Apparently lots of people take care of such nests by pouring gasoline down into the hole.  I was really hoping for something a little less . . . flammable . . . so I decided to call the pest control company.

Normally, I limit or eliminate the use of chemicals wherever possible in our home and yard (and I use NONE in my vegetable garden), but in this situation I was more concerned about my kids being attacked.  My son (who’s eleven) just learned how to use the mower, and he cut the grass right in this spot last week. I’m SO very thankful they didn’t come after him!

The pest control guy came right out and sprinkled magic poison fairy dust onto some of the rocks and inside BOTH (yes, there were two) entrances to their hive.  Or nest.  Or whatever you call it.

Boy were they mad.  But do you know that pest control guy, who showed up in shorts & a t-shirt, didn’t get stung once?  I guess because he wasn’t doing any yard work.

Then we had to wait several hours for all the stragglers to come home and get dusted before I could go back out there.  Here’s a couple of them now . . .

Yellow jackets are members of the WASP family.  Like hornets, they are very aggressive, predatory, and can sting repeatedly.  They are not bees.  If this had been a bee hive, I never would have destroyed it.  Instead, I would have called someone who could move it to a more appropriate location.  Of course, that probably wouldn’t even be necessary because they most likely never would have attacked me in the first place.

Bees are extremely beneficial, and without them, our food supply (and hence our way of life) is in grave danger.  We rely on them to pollinate all manner of fruit and vegetable blossoms so that those will, in turn, give us apples, cherries, tomatoes, peppers, cucumbers, etc.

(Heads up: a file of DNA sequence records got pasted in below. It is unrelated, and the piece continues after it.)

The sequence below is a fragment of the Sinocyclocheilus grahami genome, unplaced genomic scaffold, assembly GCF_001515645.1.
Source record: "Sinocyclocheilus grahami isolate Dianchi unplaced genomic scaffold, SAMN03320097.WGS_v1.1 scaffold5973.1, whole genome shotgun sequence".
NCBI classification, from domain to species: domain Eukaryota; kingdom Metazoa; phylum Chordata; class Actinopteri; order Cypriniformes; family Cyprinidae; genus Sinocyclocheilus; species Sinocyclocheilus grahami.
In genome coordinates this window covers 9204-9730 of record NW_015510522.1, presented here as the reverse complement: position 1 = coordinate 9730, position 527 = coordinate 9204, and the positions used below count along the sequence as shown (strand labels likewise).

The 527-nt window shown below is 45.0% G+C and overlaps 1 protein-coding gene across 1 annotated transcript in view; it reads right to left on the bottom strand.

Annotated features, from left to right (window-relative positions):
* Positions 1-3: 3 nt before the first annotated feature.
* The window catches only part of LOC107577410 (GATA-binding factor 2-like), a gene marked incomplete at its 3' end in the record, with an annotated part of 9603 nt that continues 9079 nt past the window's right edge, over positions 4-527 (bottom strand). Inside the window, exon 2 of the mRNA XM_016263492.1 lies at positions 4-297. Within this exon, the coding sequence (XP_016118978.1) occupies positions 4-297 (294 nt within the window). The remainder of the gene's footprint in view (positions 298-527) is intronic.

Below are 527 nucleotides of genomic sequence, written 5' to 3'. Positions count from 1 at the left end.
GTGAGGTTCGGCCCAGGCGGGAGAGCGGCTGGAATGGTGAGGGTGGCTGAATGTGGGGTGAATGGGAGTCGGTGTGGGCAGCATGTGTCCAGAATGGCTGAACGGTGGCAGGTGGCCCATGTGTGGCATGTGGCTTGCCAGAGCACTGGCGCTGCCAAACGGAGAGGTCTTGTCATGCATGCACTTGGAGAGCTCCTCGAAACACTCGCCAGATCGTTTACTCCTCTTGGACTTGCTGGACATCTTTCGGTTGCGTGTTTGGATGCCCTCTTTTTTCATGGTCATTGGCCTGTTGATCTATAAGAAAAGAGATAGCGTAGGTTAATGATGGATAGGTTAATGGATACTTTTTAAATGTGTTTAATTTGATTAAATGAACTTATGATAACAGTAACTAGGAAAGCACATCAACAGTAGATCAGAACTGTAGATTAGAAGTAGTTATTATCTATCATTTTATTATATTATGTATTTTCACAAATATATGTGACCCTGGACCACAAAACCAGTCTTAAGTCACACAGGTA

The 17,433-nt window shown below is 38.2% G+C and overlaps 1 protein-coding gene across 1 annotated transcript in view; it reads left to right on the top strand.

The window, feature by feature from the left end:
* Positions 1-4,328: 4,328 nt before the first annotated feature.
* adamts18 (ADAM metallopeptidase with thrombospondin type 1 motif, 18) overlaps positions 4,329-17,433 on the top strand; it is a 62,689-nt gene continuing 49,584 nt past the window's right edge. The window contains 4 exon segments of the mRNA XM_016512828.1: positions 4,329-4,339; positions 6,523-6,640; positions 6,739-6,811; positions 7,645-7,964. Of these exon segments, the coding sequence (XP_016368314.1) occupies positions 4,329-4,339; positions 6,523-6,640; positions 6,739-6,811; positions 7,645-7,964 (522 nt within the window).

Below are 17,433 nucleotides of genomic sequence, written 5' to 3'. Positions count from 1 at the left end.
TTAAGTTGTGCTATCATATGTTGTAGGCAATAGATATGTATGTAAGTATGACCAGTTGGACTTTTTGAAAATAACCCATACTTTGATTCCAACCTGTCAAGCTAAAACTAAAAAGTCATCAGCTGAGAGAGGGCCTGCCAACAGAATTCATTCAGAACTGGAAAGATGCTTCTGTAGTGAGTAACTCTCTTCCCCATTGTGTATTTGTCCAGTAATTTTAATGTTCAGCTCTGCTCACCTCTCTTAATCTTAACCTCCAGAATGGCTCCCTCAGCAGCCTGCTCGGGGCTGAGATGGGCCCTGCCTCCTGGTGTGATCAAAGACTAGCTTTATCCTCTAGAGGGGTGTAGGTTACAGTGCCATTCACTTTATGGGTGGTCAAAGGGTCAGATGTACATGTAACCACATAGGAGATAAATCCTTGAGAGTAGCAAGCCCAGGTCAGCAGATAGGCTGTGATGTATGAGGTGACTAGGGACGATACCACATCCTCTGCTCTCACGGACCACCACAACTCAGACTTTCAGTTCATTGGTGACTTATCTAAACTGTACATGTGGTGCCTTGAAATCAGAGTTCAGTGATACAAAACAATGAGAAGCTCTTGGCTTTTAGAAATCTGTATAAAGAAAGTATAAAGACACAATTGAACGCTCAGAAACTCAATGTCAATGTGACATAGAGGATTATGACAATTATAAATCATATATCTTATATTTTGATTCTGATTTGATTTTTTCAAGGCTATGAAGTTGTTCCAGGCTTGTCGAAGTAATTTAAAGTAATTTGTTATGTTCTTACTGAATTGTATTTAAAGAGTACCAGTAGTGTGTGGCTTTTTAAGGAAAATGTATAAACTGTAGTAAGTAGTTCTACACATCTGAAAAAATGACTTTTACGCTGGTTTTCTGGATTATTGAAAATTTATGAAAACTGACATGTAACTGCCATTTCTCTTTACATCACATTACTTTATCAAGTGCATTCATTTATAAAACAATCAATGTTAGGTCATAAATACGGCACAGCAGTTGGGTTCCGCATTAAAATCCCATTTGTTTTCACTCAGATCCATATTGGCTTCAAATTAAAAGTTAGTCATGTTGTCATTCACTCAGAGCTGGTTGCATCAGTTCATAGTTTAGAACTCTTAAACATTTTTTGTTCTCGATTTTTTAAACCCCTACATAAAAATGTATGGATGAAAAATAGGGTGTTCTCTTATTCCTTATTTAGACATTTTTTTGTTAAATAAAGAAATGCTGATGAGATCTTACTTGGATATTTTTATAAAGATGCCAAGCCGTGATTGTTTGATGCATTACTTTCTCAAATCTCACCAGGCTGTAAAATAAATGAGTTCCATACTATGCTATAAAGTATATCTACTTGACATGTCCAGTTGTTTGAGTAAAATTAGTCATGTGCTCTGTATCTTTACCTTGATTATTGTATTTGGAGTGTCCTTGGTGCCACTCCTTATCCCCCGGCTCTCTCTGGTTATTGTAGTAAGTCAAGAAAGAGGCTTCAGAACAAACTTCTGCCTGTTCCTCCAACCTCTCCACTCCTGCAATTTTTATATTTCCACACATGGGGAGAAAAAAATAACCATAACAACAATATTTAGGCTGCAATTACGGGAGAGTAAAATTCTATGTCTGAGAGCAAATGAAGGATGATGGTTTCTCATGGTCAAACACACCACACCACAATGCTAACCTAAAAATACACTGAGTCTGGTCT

Perhaps you have read some of the reports of mass bee die-offs, lately.  This is no joke.  Please consider carefully before you use pesticides; and if you must, please take every precaution to achieve a targeted application.  I made sure this gentleman knew my stance on chemicals, asked him what he was using (low toxicity puff powder), and asked him to be as careful as possible when treating the area.

This section of my yard is away from human/pet traffic and has no nearby water sources (drains, streams, etc.) for the poison to wash into.  I feel like I was as careful as I could be.  As much as I didn’t like it, sometimes you have to make a trade off to keep your family safe.

Later, when all was clear, I went back out to finish my raking.  I did not take the leaves near the wall because I didn’t want to risk putting any of the poison into my compost pile.

Here is my compost pile after the addition of the first round of leaves.


As you can see, it’s nothing fancy.  Just an unused corner of my backyard.  The only reason I have the little fence there is because the dog kept treating it like a free buffet.

This will “cook” down over the coming weeks.  It’s perfect timing since we are getting several days of rain which will help the process along (and keep the leaves from blowing away).  In a couple of weeks, I can turn the pile and add some more kitchen scraps and newly-fallen leaves.  By next spring, I should have a bunch of good, nutritious compost to add to my garden.

And hopefully a bunch fewer wasps.